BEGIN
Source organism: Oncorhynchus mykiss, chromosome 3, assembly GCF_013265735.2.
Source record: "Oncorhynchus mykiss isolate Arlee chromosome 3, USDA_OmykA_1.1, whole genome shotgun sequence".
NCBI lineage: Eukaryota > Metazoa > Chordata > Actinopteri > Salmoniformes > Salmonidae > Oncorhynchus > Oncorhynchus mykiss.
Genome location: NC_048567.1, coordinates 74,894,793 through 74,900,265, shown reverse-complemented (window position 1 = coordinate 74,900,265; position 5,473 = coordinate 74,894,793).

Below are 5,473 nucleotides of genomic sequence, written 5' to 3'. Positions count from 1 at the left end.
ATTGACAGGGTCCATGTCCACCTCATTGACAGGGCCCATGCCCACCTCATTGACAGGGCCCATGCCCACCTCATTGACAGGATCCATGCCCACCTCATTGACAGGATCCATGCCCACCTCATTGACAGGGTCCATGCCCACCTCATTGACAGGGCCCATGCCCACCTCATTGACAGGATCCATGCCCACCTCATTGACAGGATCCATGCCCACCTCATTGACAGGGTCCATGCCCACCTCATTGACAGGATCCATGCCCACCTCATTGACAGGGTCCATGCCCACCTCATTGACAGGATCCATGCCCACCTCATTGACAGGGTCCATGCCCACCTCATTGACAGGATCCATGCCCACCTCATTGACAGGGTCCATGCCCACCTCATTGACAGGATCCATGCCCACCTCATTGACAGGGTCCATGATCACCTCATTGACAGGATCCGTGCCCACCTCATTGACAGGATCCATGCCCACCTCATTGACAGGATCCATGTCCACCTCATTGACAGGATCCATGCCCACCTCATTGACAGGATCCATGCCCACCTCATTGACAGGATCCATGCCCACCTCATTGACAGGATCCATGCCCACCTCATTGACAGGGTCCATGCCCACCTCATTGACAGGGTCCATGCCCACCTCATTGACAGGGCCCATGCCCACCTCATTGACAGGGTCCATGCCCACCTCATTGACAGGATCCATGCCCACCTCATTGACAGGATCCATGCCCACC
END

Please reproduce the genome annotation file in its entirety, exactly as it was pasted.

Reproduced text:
Source organism: Oncorhynchus mykiss, chromosome 3, assembly GCF_013265735.2.
Source record: "Oncorhynchus mykiss isolate Arlee chromosome 3, USDA_OmykA_1.1, whole genome shotgun sequence".
NCBI lineage: Eukaryota > Metazoa > Chordata > Actinopteri > Salmoniformes > Salmonidae > Oncorhynchus > Oncorhynchus mykiss.
Genome location: NC_048567.1, coordinates 74,894,793 through 74,900,265, shown reverse-complemented (window position 1 = coordinate 74,900,265; position 5,473 = coordinate 74,894,793).

Below are 5,473 nucleotides of genomic sequence, written 5' to 3'. Positions count from 1 at the left end.
ATTGACAGGGTCCATGTCCACCTCATTGACAGGGCCCATGCCCACCTCATTGACAGGGCCCATGCCCACCTCATTGACAGGATCCATGCCCACCTCATTGACAGGATCCATGCCCACCTCATTGACAGGGTCCATGCCCACCTCATTGACAGGGCCCATGCCCACCTCATTGACAGGATCCATGCCCACCTCATTGACAGGATCCATGCCCACCTCATTGACAGGGTCCATGCCCACCTCATTGACAGGATCCATGCCCACCTCATTGACAGGGTCCATGCCCACCTCATTGACAGGATCCATGCCCACCTCATTGACAGGGTCCATGCCCACCTCATTGACAGGATCCATGCCCACCTCATTGACAGGGTCCATGCCCACCTCATTGACAGGATCCATGCCCACCTCATTGACAGGGTCCATGATCACCTCATTGACAGGATCCGTGCCCACCTCATTGACAGGATCCATGCCCACCTCATTGACAGGATCCATGTCCACCTCATTGACAGGATCCATGCCCACCTCATTGACAGGATCCATGCCCACCTCATTGACAGGATCCATGCCCACCTCATTGACAGGATCCATGCCCACCTCATTGACAGGGTCCATGCCCACCTCATTGACAGGGTCCATGCCCACCTCATTGACAGGGCCCATGCCCACCTCATTGACAGGGTCCATGCCCACCTCATTGACAGGATCCATGCCCACCTCATTGACAGGATCCATGCCCACC